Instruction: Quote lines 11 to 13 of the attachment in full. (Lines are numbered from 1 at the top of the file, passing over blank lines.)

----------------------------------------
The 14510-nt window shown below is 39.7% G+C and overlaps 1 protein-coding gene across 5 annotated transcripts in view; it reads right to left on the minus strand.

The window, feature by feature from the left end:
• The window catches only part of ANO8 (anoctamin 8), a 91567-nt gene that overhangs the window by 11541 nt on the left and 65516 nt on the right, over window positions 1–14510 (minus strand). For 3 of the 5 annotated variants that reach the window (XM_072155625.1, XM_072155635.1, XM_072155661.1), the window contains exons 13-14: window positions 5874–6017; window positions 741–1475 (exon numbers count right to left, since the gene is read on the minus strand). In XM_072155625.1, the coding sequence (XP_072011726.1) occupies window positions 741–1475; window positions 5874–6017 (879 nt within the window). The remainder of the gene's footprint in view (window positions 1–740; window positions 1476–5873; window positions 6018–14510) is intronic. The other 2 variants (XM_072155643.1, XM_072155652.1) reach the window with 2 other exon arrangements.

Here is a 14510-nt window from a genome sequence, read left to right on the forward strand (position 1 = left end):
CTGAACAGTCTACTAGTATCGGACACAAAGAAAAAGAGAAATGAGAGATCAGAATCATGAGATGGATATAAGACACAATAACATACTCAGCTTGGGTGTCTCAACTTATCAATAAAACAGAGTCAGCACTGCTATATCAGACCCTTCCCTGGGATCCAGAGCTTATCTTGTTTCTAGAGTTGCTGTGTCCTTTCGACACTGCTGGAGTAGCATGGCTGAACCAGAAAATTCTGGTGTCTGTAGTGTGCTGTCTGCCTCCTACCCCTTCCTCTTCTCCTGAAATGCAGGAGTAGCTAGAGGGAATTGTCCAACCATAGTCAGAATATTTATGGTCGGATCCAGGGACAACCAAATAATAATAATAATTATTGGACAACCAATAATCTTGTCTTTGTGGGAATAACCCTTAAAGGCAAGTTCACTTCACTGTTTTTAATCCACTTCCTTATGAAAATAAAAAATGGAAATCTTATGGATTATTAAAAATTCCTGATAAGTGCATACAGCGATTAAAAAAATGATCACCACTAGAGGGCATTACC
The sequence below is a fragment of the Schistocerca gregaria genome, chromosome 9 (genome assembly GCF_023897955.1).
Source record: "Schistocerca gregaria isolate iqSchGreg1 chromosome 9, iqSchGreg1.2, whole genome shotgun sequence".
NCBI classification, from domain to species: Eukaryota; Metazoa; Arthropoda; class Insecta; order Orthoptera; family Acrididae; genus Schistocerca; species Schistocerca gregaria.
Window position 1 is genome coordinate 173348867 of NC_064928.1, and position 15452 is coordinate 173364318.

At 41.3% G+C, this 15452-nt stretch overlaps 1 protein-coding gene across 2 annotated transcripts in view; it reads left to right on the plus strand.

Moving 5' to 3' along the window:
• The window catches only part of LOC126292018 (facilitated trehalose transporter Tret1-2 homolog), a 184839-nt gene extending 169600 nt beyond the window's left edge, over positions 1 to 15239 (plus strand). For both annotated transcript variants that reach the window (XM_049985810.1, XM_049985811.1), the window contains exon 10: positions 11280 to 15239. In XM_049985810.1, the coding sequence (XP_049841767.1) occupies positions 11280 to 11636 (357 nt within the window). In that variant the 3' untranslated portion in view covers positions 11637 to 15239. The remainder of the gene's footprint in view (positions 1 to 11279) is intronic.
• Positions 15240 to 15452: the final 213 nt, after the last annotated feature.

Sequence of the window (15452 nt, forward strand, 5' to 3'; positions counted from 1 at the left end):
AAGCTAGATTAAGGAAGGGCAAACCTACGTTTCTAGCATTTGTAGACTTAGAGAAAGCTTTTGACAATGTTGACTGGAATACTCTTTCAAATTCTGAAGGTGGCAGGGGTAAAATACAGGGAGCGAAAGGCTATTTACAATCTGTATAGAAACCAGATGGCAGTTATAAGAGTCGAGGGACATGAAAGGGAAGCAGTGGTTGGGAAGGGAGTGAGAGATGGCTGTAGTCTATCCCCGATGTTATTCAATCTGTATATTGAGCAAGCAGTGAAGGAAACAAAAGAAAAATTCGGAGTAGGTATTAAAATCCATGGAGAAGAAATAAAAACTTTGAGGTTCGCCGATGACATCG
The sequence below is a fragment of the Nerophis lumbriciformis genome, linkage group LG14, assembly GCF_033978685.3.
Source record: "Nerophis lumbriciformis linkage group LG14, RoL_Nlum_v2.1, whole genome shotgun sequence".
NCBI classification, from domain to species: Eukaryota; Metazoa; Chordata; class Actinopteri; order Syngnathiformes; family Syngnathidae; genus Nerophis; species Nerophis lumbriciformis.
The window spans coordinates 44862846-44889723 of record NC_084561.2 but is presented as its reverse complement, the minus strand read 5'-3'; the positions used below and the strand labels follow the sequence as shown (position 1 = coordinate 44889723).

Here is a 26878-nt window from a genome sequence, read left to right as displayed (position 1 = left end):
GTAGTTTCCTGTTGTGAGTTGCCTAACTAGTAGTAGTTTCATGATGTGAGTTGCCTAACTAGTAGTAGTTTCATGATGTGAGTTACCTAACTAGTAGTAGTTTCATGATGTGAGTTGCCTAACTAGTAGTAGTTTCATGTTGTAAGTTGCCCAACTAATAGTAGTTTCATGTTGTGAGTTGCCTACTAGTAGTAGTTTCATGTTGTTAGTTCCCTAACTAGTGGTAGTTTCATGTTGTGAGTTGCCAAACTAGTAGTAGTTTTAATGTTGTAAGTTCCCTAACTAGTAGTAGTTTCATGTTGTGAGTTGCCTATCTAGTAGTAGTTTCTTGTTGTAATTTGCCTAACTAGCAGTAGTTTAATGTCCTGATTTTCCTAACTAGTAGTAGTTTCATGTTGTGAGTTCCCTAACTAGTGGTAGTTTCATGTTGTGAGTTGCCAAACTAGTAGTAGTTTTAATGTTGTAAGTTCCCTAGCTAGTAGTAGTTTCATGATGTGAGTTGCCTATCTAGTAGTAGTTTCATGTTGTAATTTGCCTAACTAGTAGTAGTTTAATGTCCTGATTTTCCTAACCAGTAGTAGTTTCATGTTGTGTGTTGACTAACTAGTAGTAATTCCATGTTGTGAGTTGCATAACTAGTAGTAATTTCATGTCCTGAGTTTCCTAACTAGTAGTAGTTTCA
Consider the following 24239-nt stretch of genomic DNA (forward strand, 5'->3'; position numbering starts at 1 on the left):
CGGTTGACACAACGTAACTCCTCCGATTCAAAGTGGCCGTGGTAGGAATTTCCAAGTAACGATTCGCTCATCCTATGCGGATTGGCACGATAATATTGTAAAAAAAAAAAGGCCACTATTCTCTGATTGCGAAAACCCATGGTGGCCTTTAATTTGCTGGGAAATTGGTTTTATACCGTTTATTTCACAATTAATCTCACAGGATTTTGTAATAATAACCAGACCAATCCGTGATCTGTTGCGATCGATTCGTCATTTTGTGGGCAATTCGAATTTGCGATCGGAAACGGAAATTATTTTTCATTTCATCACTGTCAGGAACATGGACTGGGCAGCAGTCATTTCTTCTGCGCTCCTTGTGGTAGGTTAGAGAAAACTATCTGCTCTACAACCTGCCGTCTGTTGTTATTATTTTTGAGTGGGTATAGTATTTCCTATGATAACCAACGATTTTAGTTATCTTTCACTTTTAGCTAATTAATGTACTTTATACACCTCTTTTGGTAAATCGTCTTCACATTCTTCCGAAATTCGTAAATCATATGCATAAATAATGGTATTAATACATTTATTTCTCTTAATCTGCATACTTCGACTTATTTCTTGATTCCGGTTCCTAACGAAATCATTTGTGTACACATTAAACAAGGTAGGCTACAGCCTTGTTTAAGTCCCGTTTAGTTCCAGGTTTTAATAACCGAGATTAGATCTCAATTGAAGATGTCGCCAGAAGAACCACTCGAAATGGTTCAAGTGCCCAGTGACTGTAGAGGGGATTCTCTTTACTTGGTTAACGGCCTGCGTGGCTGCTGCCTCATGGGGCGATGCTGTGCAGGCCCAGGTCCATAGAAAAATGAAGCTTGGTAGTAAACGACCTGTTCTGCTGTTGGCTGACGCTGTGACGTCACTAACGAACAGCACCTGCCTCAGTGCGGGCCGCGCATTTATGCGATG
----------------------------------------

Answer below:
Moving 5' to 3' along the window:
• The window catches only part of LOC126292018 (facilitated trehalose transporter Tret1-2 homolog), a 184839-nt gene extending 169600 nt beyond the window's left edge, over positions 1 to 15239 (plus strand). For both annotated transcript variants that reach the window (XM_049985810.1, XM_049985811.1), the window contains exon 10: positions 11280 to 15239. In XM_049985810.1, the coding sequence (XP_049841767.1) occupies positions 11280 to 11636 (357 nt within the window). In that variant the 3' untranslated portion in view covers positions 11637 to 15239. The remainder of the gene's footprint in view (positions 1 to 11279) is intronic.
• Positions 15240 to 15452: the final 213 nt, after the last annotated feature.